Passphrases and Passwords
Good methods for increasing password security.
Passwords are critical components of both offline and online security. The usefulness of passwords has seen password-based authentication implemented in almost every aspect of computer operation. As such, it is paramount to understand to make strong memorable passwords. In this article we will be discussing password complexity, password length, password storage, passphrase usage, password managers, and multi-factor authentication.
Password complexity is a simple metric by which we can judge the difficulty of guessing any given password. Password complexity is often calculated by determining the number of possible values for each character and raising its exponent to the length of a password in characters. For example, on a US keyboard there are about 96 typeable characters that you can use in a password. If you were to make a 10-character password on a US keyboard, we know that the odds of someone guessing a specific password are 1 in 9610. This is the very reason that most websites require you to use special characters numbers, and capital/lower-case letters in your passwords.
When choosing the length of any password, there are three primary considerations: The time required for typing the password, the maximum size of a password which you can easily remember, and the speed at which someone can attempt to guess a password. You can determine the maximum size of an easily memorable password by writing down a test password of a given length, and then trying to remember it one hour later. The length and typing-complexity of any password will determine how much time it takes to use and how often a typo will occur during use. Overly difficult to type passwords have the potential to cost you hours of time each week depending on the circumstance. Last, but not least, it is important to determine the maximum rate at which someone or something can try to guess your password. If a password can only be guessed 3 times per hour, a 10 digit numeric passwords should remain secure for years. But if a computer is allowed to guess passwords millions of times per second, you will need a much more complex password to ensure it remains secure.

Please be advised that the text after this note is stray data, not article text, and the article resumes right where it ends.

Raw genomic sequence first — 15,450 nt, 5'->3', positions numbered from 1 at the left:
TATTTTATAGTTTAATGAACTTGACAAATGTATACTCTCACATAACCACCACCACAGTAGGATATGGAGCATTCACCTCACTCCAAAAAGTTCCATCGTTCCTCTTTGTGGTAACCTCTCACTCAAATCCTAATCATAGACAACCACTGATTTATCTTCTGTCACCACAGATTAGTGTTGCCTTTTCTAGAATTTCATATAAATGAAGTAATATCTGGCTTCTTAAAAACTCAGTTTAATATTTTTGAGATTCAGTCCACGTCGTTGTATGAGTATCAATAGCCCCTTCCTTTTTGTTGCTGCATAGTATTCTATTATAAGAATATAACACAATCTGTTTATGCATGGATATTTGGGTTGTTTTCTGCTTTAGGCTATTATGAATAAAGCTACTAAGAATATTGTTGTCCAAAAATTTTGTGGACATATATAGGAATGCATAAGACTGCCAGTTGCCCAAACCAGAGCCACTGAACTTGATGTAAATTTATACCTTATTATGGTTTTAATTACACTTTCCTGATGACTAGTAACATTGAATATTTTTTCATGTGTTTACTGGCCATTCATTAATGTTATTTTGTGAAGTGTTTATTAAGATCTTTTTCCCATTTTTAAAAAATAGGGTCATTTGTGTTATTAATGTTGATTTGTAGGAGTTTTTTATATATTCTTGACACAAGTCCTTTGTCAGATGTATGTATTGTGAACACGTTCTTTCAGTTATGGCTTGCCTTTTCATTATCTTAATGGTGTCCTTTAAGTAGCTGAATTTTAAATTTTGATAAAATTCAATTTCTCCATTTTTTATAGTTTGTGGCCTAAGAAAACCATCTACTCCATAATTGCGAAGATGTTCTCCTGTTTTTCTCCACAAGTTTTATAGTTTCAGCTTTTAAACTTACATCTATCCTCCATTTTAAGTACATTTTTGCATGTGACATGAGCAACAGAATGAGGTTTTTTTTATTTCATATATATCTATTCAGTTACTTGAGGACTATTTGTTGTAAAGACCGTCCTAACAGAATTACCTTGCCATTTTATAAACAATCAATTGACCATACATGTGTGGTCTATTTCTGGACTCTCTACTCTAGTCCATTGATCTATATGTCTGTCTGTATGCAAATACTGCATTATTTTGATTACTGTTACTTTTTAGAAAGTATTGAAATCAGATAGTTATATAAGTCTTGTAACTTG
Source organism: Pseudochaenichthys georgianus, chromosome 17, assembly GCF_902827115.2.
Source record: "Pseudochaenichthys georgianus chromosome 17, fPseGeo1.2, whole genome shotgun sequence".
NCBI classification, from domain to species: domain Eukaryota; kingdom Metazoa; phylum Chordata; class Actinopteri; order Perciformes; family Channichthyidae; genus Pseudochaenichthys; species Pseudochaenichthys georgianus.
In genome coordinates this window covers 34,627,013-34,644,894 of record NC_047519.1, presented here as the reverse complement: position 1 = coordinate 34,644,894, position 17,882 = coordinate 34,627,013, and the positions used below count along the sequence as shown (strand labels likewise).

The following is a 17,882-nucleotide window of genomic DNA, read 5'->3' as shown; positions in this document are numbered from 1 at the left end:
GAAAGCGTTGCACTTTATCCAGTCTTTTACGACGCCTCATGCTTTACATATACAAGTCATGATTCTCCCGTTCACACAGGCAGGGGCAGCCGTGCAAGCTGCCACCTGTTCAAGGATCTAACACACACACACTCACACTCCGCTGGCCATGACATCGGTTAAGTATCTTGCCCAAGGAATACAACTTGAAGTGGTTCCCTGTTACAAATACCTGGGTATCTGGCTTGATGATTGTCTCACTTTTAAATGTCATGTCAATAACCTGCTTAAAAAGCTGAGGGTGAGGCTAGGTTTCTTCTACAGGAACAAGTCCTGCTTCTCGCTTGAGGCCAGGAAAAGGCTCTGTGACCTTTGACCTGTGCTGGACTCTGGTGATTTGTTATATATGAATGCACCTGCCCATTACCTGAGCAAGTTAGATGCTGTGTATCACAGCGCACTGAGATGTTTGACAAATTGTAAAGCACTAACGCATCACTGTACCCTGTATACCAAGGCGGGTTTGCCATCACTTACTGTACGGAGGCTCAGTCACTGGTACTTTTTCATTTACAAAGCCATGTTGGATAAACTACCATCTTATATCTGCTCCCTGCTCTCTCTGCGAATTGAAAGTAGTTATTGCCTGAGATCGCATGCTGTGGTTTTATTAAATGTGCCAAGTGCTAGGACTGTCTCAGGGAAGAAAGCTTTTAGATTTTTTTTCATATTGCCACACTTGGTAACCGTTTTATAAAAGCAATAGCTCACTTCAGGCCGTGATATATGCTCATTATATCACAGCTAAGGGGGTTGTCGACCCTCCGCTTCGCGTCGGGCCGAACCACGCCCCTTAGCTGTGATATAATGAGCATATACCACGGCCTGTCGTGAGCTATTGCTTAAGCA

The most secure way to store your passwords is through memorization, but there is an upper limit for how many passwords a single person can remember. Password storage allows you to utilize far more passwords than you could reliably remember by keeping some of your passwords stashed away for when you need them. There are several good methods for storing passwords, you can utilize both physical storage, digital storage, or a combination of the two. Physical password storage follows the same principles for any other secure storage method. You can lock passwords away in a safe or a lock-box, or you could hide them somewhere where only you would find them. The alternative to physical storage is digital storage. Digital storage is accomplished through the encryption of a file or portions of a file which contains the passwords you need to store. This way you can access multiple stored passwords while only having to remember the master passwords for the decryption. These methods can by combined by storing encrypted passwords on removable storage, and then securely storing the removable storage in a safe place.